Listening to Paul Harvey a few days ago, he told a poem about November. I wish I could recall the name of the poem and if you, reading this, happen to know the name, I would be pleased if you would share it with me.

There is an electricity in the air this time of year. Not that which you see because of the upcoming holidays and the excitement that always comes with people running back and forth looking for gift and at the lights that adorn all the houses.

There is a crispness in the air… the feel of something that is about to happen. Nature is holding it’s breath waiting in excitement for the spring to come, and you can almost feel it. While this time of year is a time of death and change, as was described in the poem that I heard, there is a beauty there because from that death will come new life. The leaves that fall will be the mulch that will feed the new life that will spring from the ground next year. The snow that falls, if you are lucky enough to live in a place where it snows just enough to be pretty, and not make you wish you lived in Florida, and wraps the land in a covering, like a loved one wrapping a gift for you. When you walk in the snow, you can hear the whispers of voices not of this world, like spirits from the past trying to share a secret with you, but just barely audible. It is a beautiful conclusion to the light and colour show that nature gave us with the changing of the leaves this fall.

Trust me… I was not always this sappy during this time of year. In fact I was pretty much the most negative person you might know, starting right about the time Halloween ended. Back then, this time of year only served to remind me of everything I did not have. My mother and I really did not have a lot, and there was not a whole lot of money to spend on much more than a good Thanksgiving and Hanukkah dinner, then go back to school and hear about what all the other kids got for the holidays. Add to that the fact that my father rarely did anything with me for the holidays.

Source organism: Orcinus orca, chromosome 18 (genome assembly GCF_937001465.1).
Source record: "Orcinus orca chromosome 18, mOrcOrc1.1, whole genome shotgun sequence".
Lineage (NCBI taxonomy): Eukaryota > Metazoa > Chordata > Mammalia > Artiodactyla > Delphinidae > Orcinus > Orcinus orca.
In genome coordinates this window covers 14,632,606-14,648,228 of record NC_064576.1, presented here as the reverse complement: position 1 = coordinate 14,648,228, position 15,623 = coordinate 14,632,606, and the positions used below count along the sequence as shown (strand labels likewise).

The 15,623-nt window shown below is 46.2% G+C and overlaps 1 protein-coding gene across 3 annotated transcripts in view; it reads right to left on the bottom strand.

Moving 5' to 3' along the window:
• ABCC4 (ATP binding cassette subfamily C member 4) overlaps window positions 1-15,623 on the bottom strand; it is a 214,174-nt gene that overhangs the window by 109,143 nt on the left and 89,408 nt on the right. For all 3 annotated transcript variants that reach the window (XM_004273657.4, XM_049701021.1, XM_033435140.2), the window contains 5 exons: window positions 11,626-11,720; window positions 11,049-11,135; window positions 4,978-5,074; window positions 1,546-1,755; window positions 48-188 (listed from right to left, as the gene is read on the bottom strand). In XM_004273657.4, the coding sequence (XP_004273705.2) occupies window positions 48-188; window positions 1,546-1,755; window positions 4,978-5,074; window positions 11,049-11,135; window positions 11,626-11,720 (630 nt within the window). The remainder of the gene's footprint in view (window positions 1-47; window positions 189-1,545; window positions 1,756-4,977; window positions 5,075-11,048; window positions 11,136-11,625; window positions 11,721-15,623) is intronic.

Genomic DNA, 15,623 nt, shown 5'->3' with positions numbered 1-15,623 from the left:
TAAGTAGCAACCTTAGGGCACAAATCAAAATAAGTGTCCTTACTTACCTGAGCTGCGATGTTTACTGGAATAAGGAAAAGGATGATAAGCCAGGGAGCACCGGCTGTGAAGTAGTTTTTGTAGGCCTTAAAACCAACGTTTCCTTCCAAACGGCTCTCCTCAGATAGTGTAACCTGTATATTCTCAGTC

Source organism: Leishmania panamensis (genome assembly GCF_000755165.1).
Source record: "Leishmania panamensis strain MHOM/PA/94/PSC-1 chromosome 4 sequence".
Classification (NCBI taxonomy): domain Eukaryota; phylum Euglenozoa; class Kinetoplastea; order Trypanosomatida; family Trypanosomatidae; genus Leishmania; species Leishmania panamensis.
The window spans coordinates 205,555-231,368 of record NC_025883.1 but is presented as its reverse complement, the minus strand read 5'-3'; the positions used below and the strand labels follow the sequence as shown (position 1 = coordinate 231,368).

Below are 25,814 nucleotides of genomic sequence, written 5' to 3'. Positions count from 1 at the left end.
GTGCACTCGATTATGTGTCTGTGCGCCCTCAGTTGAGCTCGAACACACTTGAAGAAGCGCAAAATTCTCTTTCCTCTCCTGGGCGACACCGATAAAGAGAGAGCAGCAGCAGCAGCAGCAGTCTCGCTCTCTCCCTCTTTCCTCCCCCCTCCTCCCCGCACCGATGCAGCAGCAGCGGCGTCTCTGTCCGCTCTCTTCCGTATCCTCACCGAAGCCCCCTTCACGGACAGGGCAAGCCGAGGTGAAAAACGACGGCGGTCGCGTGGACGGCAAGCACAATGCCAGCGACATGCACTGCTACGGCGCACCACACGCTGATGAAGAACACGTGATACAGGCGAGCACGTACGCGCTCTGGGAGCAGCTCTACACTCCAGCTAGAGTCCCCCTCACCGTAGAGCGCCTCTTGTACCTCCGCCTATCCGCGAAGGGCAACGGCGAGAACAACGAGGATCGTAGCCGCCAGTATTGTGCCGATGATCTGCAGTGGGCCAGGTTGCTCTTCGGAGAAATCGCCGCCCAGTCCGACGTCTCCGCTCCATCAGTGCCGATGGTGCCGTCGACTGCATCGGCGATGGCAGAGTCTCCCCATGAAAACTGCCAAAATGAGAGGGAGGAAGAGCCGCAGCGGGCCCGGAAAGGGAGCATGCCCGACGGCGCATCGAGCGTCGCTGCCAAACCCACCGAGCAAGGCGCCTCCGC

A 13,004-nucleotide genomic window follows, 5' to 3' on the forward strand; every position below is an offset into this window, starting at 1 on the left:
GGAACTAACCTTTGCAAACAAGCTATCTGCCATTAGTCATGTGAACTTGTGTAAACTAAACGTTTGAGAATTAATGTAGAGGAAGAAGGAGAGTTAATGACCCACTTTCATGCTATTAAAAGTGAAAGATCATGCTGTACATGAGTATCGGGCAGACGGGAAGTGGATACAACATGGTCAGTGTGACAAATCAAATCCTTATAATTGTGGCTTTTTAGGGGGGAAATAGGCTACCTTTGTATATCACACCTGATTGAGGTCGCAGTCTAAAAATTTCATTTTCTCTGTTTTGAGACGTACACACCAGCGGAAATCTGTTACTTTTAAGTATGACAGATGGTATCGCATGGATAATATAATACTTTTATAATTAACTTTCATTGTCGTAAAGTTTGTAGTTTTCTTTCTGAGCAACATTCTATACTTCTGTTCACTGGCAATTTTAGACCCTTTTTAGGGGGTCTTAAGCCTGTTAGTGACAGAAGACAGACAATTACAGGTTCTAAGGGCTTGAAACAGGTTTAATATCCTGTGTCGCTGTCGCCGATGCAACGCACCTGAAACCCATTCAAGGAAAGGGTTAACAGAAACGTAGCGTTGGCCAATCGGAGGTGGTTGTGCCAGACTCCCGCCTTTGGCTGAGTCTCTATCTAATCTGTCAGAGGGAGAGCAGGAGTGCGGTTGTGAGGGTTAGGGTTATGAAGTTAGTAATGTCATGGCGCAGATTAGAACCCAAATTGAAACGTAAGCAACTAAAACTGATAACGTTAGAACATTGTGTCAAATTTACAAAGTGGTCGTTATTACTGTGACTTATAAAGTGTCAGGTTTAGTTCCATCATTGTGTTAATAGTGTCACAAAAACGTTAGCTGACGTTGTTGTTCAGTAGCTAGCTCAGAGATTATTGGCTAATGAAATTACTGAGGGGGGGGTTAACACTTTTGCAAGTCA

Growing older just made me more resentful of my childhood. It was not until I met the woman who would become my wife that I would start to get over this. She would show me that this time of year was about more than the bad I experienced as a child. So with her help I learned to enjoy this time of year and see it for what it is. Not just the holidays, though they do have new meaning for me now. Not just Hanukkah, but Christmas as well along with the other joys of this time of year.

Now I look at this time of year as a time of renewal and change. A time to look forward to the next year and what it hold… the good and the bad. I guess you could say it is a time of cleansing.

Samuel Wright
Writer / Father / Listener / Philosopher
I am a starving writer living in the backwater of California, in a place known mostly for Buck Owens and Valley Fever called Bakersfield.

This site is my release. A place for me to talk about things that annoy, please, or excite me.